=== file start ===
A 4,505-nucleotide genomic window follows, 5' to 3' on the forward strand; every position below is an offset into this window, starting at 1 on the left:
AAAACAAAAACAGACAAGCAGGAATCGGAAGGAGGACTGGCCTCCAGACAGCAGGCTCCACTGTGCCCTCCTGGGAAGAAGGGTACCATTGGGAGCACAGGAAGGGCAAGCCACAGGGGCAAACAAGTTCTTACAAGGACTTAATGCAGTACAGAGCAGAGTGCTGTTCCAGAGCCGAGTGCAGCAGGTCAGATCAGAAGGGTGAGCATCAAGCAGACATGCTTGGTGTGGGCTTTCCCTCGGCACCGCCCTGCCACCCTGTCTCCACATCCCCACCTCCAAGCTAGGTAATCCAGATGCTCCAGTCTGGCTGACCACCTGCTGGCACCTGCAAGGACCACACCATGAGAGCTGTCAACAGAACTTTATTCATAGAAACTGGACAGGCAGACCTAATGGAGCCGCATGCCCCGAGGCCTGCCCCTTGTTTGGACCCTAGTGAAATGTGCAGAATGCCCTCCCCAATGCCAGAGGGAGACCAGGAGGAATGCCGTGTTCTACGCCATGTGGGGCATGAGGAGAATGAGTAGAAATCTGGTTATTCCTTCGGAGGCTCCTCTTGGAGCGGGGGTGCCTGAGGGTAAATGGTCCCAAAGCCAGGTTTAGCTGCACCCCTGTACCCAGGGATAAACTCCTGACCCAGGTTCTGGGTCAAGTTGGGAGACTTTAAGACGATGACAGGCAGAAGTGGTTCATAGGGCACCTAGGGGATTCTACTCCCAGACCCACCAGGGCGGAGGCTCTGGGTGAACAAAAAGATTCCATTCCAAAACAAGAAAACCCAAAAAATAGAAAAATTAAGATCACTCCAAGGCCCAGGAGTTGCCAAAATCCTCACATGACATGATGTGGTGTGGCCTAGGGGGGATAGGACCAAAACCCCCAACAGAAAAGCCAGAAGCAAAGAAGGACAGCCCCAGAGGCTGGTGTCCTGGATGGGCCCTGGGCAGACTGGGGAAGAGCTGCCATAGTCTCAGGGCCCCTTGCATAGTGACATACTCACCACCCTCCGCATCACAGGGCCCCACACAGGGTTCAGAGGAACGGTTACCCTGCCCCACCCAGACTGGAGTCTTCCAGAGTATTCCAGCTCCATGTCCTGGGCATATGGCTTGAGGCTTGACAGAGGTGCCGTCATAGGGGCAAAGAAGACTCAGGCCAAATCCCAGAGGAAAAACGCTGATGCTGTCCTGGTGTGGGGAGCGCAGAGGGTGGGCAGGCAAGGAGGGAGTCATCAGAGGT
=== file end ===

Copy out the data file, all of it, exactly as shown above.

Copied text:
A 4,505-nucleotide genomic window follows, 5' to 3' on the forward strand; every position below is an offset into this window, starting at 1 on the left:
AAAACAAAAACAGACAAGCAGGAATCGGAAGGAGGACTGGCCTCCAGACAGCAGGCTCCACTGTGCCCTCCTGGGAAGAAGGGTACCATTGGGAGCACAGGAAGGGCAAGCCACAGGGGCAAACAAGTTCTTACAAGGACTTAATGCAGTACAGAGCAGAGTGCTGTTCCAGAGCCGAGTGCAGCAGGTCAGATCAGAAGGGTGAGCATCAAGCAGACATGCTTGGTGTGGGCTTTCCCTCGGCACCGCCCTGCCACCCTGTCTCCACATCCCCACCTCCAAGCTAGGTAATCCAGATGCTCCAGTCTGGCTGACCACCTGCTGGCACCTGCAAGGACCACACCATGAGAGCTGTCAACAGAACTTTATTCATAGAAACTGGACAGGCAGACCTAATGGAGCCGCATGCCCCGAGGCCTGCCCCTTGTTTGGACCCTAGTGAAATGTGCAGAATGCCCTCCCCAATGCCAGAGGGAGACCAGGAGGAATGCCGTGTTCTACGCCATGTGGGGCATGAGGAGAATGAGTAGAAATCTGGTTATTCCTTCGGAGGCTCCTCTTGGAGCGGGGGTGCCTGAGGGTAAATGGTCCCAAAGCCAGGTTTAGCTGCACCCCTGTACCCAGGGATAAACTCCTGACCCAGGTTCTGGGTCAAGTTGGGAGACTTTAAGACGATGACAGGCAGAAGTGGTTCATAGGGCACCTAGGGGATTCTACTCCCAGACCCACCAGGGCGGAGGCTCTGGGTGAACAAAAAGATTCCATTCCAAAACAAGAAAACCCAAAAAATAGAAAAATTAAGATCACTCCAAGGCCCAGGAGTTGCCAAAATCCTCACATGACATGATGTGGTGTGGCCTAGGGGGGATAGGACCAAAACCCCCAACAGAAAAGCCAGAAGCAAAGAAGGACAGCCCCAGAGGCTGGTGTCCTGGATGGGCCCTGGGCAGACTGGGGAAGAGCTGCCATAGTCTCAGGGCCCCTTGCATAGTGACATACTCACCACCCTCCGCATCACAGGGCCCCACACAGGGTTCAGAGGAACGGTTACCCTGCCCCACCCAGACTGGAGTCTTCCAGAGTATTCCAGCTCCATGTCCTGGGCATATGGCTTGAGGCTTGACAGAGGTGCCGTCATAGGGGCAAAGAAGACTCAGGCCAAATCCCAGAGGAAAAACGCTGATGCTGTCCTGGTGTGGGGAGCGCAGAGGGTGGGCAGGCAAGGAGGGAGTCATCAGAGGT